A world of poo: no relief for Vaal River residents as sewage keeps flowing

03 December 2020 - 06:00 By paul ash
In better days, a fisherman sits along the banks of the Vaal with his prize of the day hanging next to him.
In better days, a fisherman sits along the banks of the Vaal with his prize of the day hanging next to him.
Image: Alon Skuy

The deadline for comment on a report commissioned by the SA Human Rights Commission (SAHRC) on sewage in the Vaal River has come and gone, but there is still no clarity on when the report will be made public.

The HRC inquiry began in 2017 and was completed by April 2018.

Since then, there has been no indication of the report’s progress, said Maureen Stewart of environmental pressure group Save The Vaal Environment.

The report had been sent to stakeholders for comment before being submitted to parliament. Save The Vaal, however, was not considered a stakeholder, said Stewart.

“What is in that report that they don’t want made public?” she asked.

Stewart is not alone in her frustration. Residents of Emfuleni municipality have for years had to cope with raw sewage running in the streets and seeping into their homes after its failure to maintain the water treatment plants and keep the pipes in working order.

The municipality, which sprawls along the north bank of the Vaal River near Vereeniging, is one of Gauteng’s most densely populated areas, with Sebokeng, Evaton, Sharpeville and Boipatong townships lying within its boundaries.

In October, the portfolio committee on co-operative governance and traditional affairs (Cogta) said the municipality was dysfunctional and showed no signs of improving in the wake of an investigation that revealed a lack of procurement oversight and failed financial controls.

“It is extremely disheartening to realise that the lives of the people of the area are being affected as a result of lack of both political will and administrative inclination to serve the people,” said committee chair Faith Muthambi.

In 2018, SANDF engineers were deployed as a stopgap measure to unclog the pipes and stem the flow of raw sewage into the river.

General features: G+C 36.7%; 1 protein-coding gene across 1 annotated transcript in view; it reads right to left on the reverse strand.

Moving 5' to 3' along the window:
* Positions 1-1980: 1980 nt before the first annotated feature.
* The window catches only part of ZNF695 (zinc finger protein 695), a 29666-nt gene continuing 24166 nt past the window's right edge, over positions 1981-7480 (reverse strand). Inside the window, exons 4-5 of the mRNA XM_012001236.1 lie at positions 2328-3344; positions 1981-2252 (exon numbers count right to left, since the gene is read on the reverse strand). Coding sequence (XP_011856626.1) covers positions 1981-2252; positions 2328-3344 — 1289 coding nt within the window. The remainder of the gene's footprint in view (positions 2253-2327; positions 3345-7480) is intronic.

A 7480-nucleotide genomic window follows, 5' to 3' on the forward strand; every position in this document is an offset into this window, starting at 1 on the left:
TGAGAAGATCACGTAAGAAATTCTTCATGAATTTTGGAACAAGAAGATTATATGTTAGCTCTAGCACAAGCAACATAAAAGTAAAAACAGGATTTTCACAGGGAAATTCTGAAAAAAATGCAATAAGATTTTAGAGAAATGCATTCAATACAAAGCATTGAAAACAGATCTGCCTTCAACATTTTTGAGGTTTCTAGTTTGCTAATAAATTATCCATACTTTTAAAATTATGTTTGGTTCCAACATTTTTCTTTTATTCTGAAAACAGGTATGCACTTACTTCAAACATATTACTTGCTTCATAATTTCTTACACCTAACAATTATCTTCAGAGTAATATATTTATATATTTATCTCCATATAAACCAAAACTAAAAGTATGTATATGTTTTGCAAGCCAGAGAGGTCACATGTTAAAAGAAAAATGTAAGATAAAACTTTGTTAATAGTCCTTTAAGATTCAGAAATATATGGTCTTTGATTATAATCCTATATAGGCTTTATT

No-one wants to come to the river to sit beside a septic tank
Maureen Stewart, vice-chairperson of Save The Vaal River Environment

After a year, they handed over the job to the Erwat — the East Rand Water Care Company — which continued to unblock pipes.

However, Erwat’s contract ended in June this year, before it had a chance to repair the broken wastewater plants. The result has been a deluge of untreated sewage into the Vaal River which is putting the brakes on economic development along the river as well as hammering the local tourism industry, said Stewart.

“The industry is a job creator in a place of high unemployment,” she said. “But no-one wants to come to the river to sit beside a septic tank.”

Between the Vaal Dam and the Barrage, near Parys, the river is now thick with raw sewage as well as chemical pollution from industry around Vereeniging and Vanderbijlpark.

Weekly water samples taken by Rand Water from various points upstream of the Barrage Reservoir have revealed E. coli levels ranging from one part per 100ml to 2.4m parts on the worst-hit section where the heavily polluted Rietspruit flows into Loch Vaal and then the main river itself.

While the worst of the effluent is trapped behind the Vaal Barrage, water quality downstream is sometimes negatively affected.

Veteran whitewater rafting guide Graeme Addison, who runs an adventure tourism company downstream from the Barrage at Parys, said he had been forced to cancel a recent river trip because of polluted water.

“The stench was unbearable,” he said.

The Human Rights Commission did not respond to requests for comment.


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